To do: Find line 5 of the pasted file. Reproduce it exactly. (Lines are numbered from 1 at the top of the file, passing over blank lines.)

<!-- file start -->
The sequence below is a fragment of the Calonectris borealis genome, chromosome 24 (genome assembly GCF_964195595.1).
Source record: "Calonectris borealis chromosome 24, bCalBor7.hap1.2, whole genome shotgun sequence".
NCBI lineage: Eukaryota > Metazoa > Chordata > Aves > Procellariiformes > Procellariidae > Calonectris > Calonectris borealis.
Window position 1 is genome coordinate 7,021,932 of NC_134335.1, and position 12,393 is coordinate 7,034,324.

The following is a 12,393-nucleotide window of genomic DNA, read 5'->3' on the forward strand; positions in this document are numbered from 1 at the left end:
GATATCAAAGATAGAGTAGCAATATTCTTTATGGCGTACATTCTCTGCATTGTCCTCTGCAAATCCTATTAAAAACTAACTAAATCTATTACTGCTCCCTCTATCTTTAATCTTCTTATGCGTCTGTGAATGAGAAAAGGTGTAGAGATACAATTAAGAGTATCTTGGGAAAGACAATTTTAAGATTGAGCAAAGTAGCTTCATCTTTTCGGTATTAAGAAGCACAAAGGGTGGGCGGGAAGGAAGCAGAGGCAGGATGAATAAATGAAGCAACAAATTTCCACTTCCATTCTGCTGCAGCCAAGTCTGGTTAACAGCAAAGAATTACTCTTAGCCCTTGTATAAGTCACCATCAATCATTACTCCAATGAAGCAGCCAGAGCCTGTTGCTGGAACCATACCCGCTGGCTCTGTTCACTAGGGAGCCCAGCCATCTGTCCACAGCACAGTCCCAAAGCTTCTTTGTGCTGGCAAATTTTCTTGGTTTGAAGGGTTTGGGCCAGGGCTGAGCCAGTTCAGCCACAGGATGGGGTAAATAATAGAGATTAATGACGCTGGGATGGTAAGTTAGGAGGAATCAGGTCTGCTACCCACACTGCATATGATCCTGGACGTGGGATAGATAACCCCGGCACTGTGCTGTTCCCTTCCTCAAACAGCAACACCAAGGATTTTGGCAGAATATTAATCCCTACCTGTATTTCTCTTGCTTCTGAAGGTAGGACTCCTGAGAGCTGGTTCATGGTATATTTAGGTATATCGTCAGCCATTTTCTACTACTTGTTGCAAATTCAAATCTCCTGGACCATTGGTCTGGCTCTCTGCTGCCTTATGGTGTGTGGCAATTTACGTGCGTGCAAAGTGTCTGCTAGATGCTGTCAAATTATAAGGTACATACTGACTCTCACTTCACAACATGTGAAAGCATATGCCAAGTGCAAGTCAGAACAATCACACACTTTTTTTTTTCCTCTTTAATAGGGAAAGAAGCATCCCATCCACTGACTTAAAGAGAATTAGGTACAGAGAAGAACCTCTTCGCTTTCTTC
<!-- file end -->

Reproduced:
The following is a 12,393-nucleotide window of genomic DNA, read 5'->3' on the forward strand; positions in this document are numbered from 1 at the left end: